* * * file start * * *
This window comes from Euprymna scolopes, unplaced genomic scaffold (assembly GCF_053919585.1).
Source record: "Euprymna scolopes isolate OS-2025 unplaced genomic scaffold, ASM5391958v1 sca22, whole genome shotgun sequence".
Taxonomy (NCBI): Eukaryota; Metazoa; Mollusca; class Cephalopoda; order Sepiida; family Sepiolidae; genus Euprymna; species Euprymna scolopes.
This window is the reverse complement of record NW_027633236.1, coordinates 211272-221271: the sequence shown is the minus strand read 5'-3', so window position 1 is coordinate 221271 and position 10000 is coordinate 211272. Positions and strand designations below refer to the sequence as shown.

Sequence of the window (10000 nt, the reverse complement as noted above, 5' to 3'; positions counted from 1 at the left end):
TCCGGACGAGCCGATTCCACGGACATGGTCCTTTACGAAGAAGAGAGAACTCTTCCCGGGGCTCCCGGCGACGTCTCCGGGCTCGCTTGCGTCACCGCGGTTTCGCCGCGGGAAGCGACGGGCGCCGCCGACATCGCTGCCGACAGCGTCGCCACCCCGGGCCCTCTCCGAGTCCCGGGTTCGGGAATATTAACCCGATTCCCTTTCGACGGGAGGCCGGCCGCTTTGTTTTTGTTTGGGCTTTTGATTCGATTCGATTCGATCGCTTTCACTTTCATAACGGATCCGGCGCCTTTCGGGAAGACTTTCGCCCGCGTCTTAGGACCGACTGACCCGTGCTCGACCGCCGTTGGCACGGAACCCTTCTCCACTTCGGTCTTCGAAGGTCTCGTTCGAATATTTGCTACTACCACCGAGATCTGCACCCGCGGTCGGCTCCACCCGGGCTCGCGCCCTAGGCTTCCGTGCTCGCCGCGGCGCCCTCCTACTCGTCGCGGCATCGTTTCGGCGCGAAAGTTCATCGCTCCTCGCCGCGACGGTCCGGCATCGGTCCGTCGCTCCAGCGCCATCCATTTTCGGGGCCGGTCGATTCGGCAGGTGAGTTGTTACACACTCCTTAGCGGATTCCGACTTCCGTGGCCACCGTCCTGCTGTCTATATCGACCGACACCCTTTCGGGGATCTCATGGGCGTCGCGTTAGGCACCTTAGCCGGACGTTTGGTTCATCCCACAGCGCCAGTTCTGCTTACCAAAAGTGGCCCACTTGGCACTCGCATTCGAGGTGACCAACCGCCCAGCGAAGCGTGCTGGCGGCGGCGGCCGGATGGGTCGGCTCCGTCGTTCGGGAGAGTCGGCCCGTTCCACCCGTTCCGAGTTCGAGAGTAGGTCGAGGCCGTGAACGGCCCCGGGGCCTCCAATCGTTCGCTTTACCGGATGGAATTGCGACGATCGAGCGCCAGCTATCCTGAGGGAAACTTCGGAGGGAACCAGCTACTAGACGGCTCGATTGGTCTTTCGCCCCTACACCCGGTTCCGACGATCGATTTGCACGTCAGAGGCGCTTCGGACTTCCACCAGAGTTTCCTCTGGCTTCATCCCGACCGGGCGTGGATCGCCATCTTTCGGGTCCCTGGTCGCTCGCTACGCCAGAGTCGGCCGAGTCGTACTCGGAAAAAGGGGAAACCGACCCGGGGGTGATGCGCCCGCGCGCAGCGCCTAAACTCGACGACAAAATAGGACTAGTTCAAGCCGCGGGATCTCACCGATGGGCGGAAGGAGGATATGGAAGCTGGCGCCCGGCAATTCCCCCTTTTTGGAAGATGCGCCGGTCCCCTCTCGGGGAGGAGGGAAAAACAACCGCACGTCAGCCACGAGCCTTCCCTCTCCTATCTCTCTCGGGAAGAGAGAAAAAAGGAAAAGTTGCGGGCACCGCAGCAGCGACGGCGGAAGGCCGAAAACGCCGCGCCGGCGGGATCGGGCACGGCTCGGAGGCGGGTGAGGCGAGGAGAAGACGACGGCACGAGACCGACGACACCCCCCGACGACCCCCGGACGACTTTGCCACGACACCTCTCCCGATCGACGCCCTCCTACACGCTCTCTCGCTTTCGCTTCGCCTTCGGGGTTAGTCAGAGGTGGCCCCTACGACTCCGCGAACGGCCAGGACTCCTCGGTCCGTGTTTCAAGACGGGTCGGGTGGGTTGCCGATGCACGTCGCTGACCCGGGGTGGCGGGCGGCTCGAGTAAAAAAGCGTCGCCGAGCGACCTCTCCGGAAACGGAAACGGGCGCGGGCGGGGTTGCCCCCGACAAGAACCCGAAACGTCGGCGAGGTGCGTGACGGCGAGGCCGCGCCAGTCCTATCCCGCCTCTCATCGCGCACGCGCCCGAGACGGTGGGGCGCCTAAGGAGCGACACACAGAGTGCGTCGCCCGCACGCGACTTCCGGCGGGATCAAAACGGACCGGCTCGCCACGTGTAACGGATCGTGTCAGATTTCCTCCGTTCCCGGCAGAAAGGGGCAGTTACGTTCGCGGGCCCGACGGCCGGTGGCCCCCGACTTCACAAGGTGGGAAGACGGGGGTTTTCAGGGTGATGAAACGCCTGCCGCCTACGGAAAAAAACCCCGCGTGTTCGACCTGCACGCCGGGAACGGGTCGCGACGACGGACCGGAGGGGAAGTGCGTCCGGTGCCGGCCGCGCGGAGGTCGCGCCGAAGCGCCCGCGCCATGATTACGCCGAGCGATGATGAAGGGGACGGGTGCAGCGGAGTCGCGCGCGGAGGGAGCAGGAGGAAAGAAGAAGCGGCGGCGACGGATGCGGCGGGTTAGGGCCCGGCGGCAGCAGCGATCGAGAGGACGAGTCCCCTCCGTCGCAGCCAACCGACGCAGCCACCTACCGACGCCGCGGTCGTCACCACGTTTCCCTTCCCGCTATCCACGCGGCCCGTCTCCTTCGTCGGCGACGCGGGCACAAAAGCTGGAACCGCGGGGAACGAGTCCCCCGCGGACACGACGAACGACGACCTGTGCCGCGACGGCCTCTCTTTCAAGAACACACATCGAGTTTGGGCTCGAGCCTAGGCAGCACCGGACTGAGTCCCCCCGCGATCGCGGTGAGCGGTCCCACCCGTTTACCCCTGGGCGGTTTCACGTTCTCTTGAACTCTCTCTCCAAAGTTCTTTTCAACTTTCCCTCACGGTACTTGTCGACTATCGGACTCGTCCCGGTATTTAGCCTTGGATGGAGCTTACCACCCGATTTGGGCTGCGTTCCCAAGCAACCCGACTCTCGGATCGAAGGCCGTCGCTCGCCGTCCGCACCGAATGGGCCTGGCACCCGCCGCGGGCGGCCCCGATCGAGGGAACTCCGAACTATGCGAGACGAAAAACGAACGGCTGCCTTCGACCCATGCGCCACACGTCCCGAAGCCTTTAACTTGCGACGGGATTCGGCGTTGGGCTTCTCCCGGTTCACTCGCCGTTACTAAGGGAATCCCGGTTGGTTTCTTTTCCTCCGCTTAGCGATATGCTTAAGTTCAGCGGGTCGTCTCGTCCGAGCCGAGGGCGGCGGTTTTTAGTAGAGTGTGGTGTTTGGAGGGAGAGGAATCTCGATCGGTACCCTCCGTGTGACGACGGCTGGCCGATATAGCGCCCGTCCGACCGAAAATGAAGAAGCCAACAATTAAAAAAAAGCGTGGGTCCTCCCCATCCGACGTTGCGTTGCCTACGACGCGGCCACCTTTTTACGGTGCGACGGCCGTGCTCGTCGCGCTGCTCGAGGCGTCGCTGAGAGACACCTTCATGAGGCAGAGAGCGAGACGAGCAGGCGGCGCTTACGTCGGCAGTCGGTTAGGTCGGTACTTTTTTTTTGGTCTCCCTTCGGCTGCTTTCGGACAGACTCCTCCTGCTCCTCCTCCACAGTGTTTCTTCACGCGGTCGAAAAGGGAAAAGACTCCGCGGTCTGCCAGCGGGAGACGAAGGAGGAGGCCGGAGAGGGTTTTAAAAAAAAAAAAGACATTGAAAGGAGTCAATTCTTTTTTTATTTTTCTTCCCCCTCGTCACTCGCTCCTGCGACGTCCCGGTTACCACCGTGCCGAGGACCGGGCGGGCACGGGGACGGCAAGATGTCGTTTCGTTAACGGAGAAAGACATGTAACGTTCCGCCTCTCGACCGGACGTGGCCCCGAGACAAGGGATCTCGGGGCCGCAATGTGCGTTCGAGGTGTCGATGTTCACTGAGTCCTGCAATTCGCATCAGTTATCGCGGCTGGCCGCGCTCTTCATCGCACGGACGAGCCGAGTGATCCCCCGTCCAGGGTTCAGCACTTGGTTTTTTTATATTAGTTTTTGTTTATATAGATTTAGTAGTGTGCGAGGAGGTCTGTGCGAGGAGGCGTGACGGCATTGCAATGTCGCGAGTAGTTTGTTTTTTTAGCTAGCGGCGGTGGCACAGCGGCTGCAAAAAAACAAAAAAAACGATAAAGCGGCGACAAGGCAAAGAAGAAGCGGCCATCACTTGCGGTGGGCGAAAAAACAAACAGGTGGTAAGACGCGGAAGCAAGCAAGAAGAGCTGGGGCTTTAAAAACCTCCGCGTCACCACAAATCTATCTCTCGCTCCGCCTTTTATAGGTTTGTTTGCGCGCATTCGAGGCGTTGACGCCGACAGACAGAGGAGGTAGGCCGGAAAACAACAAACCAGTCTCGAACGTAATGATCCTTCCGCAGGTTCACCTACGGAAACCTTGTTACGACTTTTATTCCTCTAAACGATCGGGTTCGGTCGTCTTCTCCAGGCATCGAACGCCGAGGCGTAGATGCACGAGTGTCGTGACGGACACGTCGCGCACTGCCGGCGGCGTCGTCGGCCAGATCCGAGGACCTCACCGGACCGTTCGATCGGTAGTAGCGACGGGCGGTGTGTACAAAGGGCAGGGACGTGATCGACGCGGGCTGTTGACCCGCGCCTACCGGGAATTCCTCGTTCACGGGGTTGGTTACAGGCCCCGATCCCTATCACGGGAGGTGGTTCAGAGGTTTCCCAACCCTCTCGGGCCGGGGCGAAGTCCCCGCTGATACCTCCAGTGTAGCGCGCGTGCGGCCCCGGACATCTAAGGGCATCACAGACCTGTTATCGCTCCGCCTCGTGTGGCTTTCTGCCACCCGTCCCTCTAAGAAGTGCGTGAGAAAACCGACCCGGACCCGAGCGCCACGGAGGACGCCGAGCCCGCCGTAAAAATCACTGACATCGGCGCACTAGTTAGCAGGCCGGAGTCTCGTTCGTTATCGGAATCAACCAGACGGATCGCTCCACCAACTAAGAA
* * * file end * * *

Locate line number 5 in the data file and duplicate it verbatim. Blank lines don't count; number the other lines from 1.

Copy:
Sequence of the window (10000 nt, the reverse complement as noted above, 5' to 3'; positions counted from 1 at the left end):